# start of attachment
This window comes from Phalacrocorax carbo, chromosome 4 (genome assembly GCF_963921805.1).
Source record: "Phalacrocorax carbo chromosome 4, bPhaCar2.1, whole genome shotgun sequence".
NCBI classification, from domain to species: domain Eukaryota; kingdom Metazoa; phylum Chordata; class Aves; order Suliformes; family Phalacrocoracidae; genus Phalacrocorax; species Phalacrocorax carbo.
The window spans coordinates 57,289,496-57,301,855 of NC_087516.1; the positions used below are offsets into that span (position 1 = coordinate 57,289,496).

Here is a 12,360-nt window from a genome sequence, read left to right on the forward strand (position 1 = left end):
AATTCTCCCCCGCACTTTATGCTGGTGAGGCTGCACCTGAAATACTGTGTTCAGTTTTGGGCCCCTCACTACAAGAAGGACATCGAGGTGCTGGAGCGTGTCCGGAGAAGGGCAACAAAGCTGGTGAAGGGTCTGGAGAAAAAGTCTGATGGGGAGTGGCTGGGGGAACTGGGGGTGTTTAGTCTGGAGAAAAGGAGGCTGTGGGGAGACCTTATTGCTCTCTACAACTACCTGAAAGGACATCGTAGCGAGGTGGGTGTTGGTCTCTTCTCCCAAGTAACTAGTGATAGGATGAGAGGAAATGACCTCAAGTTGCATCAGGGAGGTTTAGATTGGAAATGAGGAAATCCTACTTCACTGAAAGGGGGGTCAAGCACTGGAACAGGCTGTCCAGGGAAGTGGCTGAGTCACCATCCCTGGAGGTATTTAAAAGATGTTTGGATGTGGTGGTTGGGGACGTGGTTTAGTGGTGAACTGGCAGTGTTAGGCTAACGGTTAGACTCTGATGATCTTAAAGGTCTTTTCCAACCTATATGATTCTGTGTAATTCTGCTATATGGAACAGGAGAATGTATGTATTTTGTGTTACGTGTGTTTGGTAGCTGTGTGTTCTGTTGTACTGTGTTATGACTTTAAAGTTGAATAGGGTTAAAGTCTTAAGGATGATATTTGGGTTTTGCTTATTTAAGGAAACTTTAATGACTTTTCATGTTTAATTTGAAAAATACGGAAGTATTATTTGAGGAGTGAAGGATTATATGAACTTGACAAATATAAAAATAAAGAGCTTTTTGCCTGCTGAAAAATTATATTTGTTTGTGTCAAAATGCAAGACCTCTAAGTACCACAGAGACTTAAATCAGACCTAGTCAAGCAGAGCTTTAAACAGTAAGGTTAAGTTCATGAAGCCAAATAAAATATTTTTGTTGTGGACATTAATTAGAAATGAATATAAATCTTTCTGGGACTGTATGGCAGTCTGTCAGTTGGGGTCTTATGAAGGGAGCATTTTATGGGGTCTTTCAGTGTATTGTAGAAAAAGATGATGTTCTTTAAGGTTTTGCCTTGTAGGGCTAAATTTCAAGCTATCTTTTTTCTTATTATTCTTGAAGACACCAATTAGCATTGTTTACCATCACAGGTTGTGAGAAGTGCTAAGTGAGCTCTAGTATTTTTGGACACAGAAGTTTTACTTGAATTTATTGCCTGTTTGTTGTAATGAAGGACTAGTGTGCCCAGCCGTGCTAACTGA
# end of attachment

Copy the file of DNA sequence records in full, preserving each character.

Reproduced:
This window comes from Phalacrocorax carbo, chromosome 4 (genome assembly GCF_963921805.1).
Source record: "Phalacrocorax carbo chromosome 4, bPhaCar2.1, whole genome shotgun sequence".
NCBI classification, from domain to species: domain Eukaryota; kingdom Metazoa; phylum Chordata; class Aves; order Suliformes; family Phalacrocoracidae; genus Phalacrocorax; species Phalacrocorax carbo.
The window spans coordinates 57,289,496-57,301,855 of NC_087516.1; the positions used below are offsets into that span (position 1 = coordinate 57,289,496).

Here is a 12,360-nt window from a genome sequence, read left to right on the forward strand (position 1 = left end):
AATTCTCCCCCGCACTTTATGCTGGTGAGGCTGCACCTGAAATACTGTGTTCAGTTTTGGGCCCCTCACTACAAGAAGGACATCGAGGTGCTGGAGCGTGTCCGGAGAAGGGCAACAAAGCTGGTGAAGGGTCTGGAGAAAAAGTCTGATGGGGAGTGGCTGGGGGAACTGGGGGTGTTTAGTCTGGAGAAAAGGAGGCTGTGGGGAGACCTTATTGCTCTCTACAACTACCTGAAAGGACATCGTAGCGAGGTGGGTGTTGGTCTCTTCTCCCAAGTAACTAGTGATAGGATGAGAGGAAATGACCTCAAGTTGCATCAGGGAGGTTTAGATTGGAAATGAGGAAATCCTACTTCACTGAAAGGGGGGTCAAGCACTGGAACAGGCTGTCCAGGGAAGTGGCTGAGTCACCATCCCTGGAGGTATTTAAAAGATGTTTGGATGTGGTGGTTGGGGACGTGGTTTAGTGGTGAACTGGCAGTGTTAGGCTAACGGTTAGACTCTGATGATCTTAAAGGTCTTTTCCAACCTATATGATTCTGTGTAATTCTGCTATATGGAACAGGAGAATGTATGTATTTTGTGTTACGTGTGTTTGGTAGCTGTGTGTTCTGTTGTACTGTGTTATGACTTTAAAGTTGAATAGGGTTAAAGTCTTAAGGATGATATTTGGGTTTTGCTTATTTAAGGAAACTTTAATGACTTTTCATGTTTAATTTGAAAAATACGGAAGTATTATTTGAGGAGTGAAGGATTATATGAACTTGACAAATATAAAAATAAAGAGCTTTTTGCCTGCTGAAAAATTATATTTGTTTGTGTCAAAATGCAAGACCTCTAAGTACCACAGAGACTTAAATCAGACCTAGTCAAGCAGAGCTTTAAACAGTAAGGTTAAGTTCATGAAGCCAAATAAAATATTTTTGTTGTGGACATTAATTAGAAATGAATATAAATCTTTCTGGGACTGTATGGCAGTCTGTCAGTTGGGGTCTTATGAAGGGAGCATTTTATGGGGTCTTTCAGTGTATTGTAGAAAAAGATGATGTTCTTTAAGGTTTTGCCTTGTAGGGCTAAATTTCAAGCTATCTTTTTTCTTATTATTCTTGAAGACACCAATTAGCATTGTTTACCATCACAGGTTGTGAGAAGTGCTAAGTGAGCTCTAGTATTTTTGGACACAGAAGTTTTACTTGAATTTATTGCCTGTTTGTTGTAATGAAGGACTAGTGTGCCCAGCCGTGCTAACTGA